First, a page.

A particularly puzzling feature of the establishment of the IMTFE was the selection of its president. Why did MacArthur, who, according to the IMTFE Charter held the unilateral power to appoint whomever he wished, select a non-American (Webb) to serve as the head jurist and presiding officer of the tribunal? MacArthur’s choice is especially unanticipated given the following circumstances: (1) MacArthur need not have consulted any other state in this appointment, (2) the tribunal’s president held significant power because his vote could break any ties in the tribunal’s decisions and judgments (including convictions and sentences),194 and (3) the IMT already featured a non-American (U.K. Colonel Sir Geoffrey Lawrence) as its president.195

MacArthur initially did, in fact, plan to appoint the American judge as the IMTFE’s president. However, that plan was foiled by Keenan’s outrage at the selection of Higgins, whom Keenan did not consider prominent enough to assume his seat on the IMTFE’s bench. Keenan had instead lobbied for the appointment of any of the following, in descending order of preference: Willis Smith, president of the American Bar Association; Roscoe Pound, dean of Harvard Law School; a federal appellate judge; or a military official holding a rank no less than major general.196 In Keenan’s view, the selection of a member of the Superior Court of Massachusetts was not on par with the prestige and position of the nominees from each of the other states represented on the IMTFE’s bench, or the USG’s own senior members of the IMT. Indeed, the chief prosecutor, Jackson, was a member of the U.S. Supreme Court, and one of the judges, Francis Biddle, was the U.S. attorney general.

By the time MacArthur was to appoint the IMTFE’s president, the USG’s allies had already expressed interest in playing a more direct and prominent role in post-conflict occupation and transitional justice issues in Japan; several of them had recently lobbied for a more directly and officially involved FEC to replace the FEAC. Precisely because MacArthur had already appointed an American to be the IMTFE’s single chief prosecutor, the only senior role left to fill with a non-American was the tribunal’s president. If MacArthur wanted to accommodate the USG’s allies by broadening the decision-making authority of transitional justice for Japan and to dampen allegations and criticisms that the process was dominated by the USG, this was the prime opportunity.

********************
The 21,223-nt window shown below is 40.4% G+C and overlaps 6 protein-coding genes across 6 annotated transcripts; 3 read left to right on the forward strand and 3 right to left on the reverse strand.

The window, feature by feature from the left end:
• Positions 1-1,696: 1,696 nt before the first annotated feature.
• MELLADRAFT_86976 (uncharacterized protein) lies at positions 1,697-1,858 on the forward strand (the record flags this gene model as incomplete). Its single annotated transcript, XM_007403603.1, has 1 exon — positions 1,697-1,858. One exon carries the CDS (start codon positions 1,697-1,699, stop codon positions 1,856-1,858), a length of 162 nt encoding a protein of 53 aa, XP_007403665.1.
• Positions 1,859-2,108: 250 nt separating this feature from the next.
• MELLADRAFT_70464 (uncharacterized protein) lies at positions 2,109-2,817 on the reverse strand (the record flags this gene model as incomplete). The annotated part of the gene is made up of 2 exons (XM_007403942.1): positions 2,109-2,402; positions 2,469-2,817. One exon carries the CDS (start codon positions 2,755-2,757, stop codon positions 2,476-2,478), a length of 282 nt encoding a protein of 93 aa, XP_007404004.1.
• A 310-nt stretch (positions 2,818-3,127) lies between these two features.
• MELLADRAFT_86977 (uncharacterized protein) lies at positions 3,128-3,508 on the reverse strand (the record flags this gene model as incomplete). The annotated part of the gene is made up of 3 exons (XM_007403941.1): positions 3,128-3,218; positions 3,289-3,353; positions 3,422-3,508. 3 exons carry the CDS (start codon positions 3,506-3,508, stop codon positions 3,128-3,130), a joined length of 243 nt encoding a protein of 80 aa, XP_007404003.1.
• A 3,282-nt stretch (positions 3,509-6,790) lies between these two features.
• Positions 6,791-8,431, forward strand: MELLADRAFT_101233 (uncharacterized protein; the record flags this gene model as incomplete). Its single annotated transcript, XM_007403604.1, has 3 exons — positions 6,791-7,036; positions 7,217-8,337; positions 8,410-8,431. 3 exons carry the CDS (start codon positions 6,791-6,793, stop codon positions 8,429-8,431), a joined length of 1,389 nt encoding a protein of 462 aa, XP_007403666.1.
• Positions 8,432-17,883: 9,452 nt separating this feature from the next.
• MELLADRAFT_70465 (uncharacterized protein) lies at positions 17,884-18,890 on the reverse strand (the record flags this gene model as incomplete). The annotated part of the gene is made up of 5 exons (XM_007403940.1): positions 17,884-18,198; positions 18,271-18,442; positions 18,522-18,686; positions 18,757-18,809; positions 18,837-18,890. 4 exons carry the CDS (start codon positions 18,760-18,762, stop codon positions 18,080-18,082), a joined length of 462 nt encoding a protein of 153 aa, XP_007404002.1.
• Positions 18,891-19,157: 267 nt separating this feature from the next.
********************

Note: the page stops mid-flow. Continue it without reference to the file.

MacArthur was familiar with Webb’s work and views on Japanese atrocities. Webb had been involved in the Australian War Crimes Commission, through which, between 1943 and 1945, he produced three prominent reports on Japanese wartime atrocities.197 Webb’s home country of Australia had been a victim of Japanese atrocities, and it was a strong ally of and had a similar judicial system (at least more so than Asian states) to the United States. Perhaps most crucially, Webb was MacArthur’s personal friend.198 MacArthur was therefore sufficiently informed about Webb’s background and views to be reasonably confident that Webb would preside similarly to any American jurist MacArthur would otherwise appoint. And, just in case, MacArthur appointed Cramer (Higgins’s successor as the American representative on the IMTFE’s bench) to be the tribunal’s acting president whenever Webb was absent or otherwise unable or unwilling to carry out his duties.199 Webb was therefore the ideal candidate to make the tribunal appear less dominated by the USG without really losing much, if any, USG influence or violating MacArthur’s assumptions about how the bench would behave and rule.

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